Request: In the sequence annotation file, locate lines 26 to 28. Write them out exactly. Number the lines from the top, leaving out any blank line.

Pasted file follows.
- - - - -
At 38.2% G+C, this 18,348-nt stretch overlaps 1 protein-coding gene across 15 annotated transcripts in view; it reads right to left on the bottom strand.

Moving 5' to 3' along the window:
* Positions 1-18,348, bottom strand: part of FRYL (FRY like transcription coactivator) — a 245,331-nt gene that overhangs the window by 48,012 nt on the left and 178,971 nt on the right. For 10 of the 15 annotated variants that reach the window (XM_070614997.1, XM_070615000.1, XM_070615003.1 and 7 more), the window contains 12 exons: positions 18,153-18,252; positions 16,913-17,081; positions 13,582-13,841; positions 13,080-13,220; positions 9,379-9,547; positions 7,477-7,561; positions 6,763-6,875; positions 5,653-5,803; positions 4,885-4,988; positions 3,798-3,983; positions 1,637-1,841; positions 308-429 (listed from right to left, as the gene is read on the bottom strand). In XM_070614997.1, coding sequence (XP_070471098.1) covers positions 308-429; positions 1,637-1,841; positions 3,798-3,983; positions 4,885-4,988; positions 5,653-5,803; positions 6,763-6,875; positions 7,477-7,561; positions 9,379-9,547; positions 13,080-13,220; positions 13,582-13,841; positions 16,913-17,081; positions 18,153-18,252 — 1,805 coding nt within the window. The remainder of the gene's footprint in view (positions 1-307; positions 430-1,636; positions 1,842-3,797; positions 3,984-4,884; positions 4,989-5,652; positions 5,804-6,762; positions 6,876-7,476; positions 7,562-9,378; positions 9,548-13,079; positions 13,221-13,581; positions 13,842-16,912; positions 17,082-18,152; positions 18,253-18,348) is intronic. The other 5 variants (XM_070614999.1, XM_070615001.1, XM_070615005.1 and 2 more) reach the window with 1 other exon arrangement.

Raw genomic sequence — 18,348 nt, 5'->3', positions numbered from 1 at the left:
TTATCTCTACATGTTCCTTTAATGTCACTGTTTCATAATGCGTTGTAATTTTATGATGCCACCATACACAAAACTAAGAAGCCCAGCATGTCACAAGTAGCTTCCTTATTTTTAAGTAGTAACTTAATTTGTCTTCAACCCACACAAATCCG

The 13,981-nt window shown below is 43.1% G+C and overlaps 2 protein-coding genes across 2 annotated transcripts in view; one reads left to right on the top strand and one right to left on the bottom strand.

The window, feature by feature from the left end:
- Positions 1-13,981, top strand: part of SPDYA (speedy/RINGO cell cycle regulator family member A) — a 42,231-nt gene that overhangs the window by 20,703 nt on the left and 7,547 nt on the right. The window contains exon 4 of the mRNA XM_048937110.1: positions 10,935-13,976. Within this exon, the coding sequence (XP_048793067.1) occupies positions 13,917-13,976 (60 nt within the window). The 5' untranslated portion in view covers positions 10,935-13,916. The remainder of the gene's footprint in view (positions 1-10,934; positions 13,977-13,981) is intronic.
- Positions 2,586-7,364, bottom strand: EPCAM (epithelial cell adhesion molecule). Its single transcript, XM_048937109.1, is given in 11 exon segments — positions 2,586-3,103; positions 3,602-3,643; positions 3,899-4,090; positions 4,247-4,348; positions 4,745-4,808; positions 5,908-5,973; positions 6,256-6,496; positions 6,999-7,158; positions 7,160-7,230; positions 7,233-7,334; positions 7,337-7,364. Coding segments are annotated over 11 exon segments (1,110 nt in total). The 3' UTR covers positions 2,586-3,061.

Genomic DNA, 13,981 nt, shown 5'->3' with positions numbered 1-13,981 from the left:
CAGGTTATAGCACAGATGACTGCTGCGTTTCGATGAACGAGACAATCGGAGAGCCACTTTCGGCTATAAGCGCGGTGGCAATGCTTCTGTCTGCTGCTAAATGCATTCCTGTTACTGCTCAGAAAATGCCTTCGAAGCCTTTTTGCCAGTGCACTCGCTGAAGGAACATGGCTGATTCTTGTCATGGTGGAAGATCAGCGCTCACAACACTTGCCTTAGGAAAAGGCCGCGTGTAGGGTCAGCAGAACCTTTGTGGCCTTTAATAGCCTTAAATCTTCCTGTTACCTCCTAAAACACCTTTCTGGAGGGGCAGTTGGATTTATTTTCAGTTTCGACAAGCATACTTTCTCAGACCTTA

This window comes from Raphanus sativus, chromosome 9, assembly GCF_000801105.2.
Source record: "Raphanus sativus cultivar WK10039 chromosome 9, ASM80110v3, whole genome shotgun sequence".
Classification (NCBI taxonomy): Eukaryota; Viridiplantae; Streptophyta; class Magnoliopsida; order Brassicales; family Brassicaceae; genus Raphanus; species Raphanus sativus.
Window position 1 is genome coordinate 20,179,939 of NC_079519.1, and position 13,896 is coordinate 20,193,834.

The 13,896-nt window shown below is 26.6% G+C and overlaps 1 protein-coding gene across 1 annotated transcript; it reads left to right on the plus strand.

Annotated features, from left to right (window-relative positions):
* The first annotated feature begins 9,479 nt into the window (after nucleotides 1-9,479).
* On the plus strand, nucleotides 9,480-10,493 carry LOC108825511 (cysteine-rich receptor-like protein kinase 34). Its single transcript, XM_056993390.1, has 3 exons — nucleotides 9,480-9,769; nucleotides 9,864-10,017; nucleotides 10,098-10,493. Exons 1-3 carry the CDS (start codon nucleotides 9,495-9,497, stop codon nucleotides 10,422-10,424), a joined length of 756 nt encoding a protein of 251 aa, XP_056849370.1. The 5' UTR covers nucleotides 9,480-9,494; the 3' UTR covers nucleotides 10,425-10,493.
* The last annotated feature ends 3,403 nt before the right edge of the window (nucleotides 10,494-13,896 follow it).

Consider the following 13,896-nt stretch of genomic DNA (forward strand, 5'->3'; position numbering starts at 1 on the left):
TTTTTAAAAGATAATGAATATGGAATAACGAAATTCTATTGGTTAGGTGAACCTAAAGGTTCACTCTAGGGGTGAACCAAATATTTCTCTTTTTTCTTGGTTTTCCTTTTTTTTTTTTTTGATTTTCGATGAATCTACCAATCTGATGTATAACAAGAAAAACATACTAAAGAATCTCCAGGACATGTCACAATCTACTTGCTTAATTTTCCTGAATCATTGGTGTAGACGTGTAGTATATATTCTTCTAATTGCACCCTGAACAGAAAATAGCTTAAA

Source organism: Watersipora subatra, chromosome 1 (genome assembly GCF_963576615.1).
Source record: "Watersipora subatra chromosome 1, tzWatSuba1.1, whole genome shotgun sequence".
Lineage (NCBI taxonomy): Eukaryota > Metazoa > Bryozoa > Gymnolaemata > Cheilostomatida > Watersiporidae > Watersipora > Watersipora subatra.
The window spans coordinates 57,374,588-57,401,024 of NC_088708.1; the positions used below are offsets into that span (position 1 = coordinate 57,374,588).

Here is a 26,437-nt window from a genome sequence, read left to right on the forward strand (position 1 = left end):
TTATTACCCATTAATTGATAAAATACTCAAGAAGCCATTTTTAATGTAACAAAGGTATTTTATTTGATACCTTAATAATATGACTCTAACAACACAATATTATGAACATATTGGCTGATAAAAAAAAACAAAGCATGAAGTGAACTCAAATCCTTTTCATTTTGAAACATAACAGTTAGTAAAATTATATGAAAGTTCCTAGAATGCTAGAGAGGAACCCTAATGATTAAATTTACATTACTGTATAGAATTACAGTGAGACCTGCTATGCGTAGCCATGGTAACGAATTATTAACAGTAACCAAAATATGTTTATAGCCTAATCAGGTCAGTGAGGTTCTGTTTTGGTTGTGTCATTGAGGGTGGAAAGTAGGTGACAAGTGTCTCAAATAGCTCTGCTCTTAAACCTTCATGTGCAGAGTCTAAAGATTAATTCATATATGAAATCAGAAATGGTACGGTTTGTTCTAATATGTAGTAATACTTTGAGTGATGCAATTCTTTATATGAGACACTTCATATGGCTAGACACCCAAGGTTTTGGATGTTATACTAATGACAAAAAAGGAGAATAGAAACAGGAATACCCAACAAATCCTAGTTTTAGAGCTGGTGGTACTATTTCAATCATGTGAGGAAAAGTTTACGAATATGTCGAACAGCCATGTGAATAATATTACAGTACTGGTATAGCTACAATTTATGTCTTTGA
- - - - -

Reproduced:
The window spans coordinates 57,374,588-57,401,024 of NC_088708.1; the positions used below are offsets into that span (position 1 = coordinate 57,374,588).

Here is a 26,437-nt window from a genome sequence, read left to right on the forward strand (position 1 = left end):
TTATTACCCATTAATTGATAAAATACTCAAGAAGCCATTTTTAATGTAACAAAGGTATTTTATTTGATACCTTAATAATATGACTCTAACAACACAATATTATGAACATATTGGCTGATAAAAAAAAACAAAGCATGAAGTGAACTCAAATCCTTTTCATTTTGAAACATAACAGTTAGTAAAATTATATGAAAGTTCCTAGAATGCTAGAGAGGAACCCTAATGATTAAATTTACATTACTGTATAGAATTACAGTGAGACCTGCTATGCGTAGCCATGGTAACGAATTATTAACAGTAACCAAAATATGTTTATAGCCTAATCAGGTCAGTGAGGTTCTGTTTTGGTTGTGTCATTGAGGGTGGAAAGTAGGTGACAAGTGTCTCAAATAGCTCTGCTCTTAAACCTTCATGTGCAGAGTCTAAAGATTAATTCATATATGAAATCAGAAATGGTACGGTTTGTTCTAATATGTAGTAATACTTTGAGTGATGCAATTCTTTATATGAGACACTTCATATGGCTAGACACCCAAGGTTTTGGATGTTATACTAATGACAAAAAAGGAGAATAGAAACAGGAATACCCAACAAATCCTAGTTTTAGAGCTGGTGGTACTATTTCAATCATGTGAGGAAAAGTTTACGAATATGTCGAACAGCCATGTGAATAATATTACAGTACTGGTATAGCTACAATTTATGTCTTTGA